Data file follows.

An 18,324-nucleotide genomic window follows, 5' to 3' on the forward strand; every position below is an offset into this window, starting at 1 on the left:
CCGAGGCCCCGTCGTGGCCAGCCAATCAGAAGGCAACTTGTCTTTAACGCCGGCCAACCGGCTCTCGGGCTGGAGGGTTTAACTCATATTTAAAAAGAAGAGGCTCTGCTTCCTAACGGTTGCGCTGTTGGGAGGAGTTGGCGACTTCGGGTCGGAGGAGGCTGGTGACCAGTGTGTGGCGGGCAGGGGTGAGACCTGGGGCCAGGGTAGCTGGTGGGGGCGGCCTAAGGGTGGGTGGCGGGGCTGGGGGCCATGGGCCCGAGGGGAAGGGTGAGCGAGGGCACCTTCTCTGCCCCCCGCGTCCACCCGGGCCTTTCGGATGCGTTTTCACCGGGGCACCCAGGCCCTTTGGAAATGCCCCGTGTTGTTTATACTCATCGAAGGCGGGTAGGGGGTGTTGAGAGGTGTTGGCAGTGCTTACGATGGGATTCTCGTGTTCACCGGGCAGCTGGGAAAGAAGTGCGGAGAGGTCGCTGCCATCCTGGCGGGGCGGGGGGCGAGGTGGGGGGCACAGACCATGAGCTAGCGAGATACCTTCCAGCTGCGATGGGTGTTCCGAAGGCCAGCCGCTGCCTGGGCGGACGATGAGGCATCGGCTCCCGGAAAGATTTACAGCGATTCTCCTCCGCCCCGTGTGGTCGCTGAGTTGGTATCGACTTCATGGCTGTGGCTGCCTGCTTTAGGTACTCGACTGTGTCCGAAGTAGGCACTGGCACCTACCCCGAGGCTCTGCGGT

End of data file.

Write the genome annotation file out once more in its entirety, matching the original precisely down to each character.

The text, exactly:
An 18,324-nucleotide genomic window follows, 5' to 3' on the forward strand; every position below is an offset into this window, starting at 1 on the left:
CCGAGGCCCCGTCGTGGCCAGCCAATCAGAAGGCAACTTGTCTTTAACGCCGGCCAACCGGCTCTCGGGCTGGAGGGTTTAACTCATATTTAAAAAGAAGAGGCTCTGCTTCCTAACGGTTGCGCTGTTGGGAGGAGTTGGCGACTTCGGGTCGGAGGAGGCTGGTGACCAGTGTGTGGCGGGCAGGGGTGAGACCTGGGGCCAGGGTAGCTGGTGGGGGCGGCCTAAGGGTGGGTGGCGGGGCTGGGGGCCATGGGCCCGAGGGGAAGGGTGAGCGAGGGCACCTTCTCTGCCCCCCGCGTCCACCCGGGCCTTTCGGATGCGTTTTCACCGGGGCACCCAGGCCCTTTGGAAATGCCCCGTGTTGTTTATACTCATCGAAGGCGGGTAGGGGGTGTTGAGAGGTGTTGGCAGTGCTTACGATGGGATTCTCGTGTTCACCGGGCAGCTGGGAAAGAAGTGCGGAGAGGTCGCTGCCATCCTGGCGGGGCGGGGGGCGAGGTGGGGGGCACAGACCATGAGCTAGCGAGATACCTTCCAGCTGCGATGGGTGTTCCGAAGGCCAGCCGCTGCCTGGGCGGACGATGAGGCATCGGCTCCCGGAAAGATTTACAGCGATTCTCCTCCGCCCCGTGTGGTCGCTGAGTTGGTATCGACTTCATGGCTGTGGCTGCCTGCTTTAGGTACTCGACTGTGTCCGAAGTAGGCACTGGCACCTACCCCGAGGCTCTGCGGT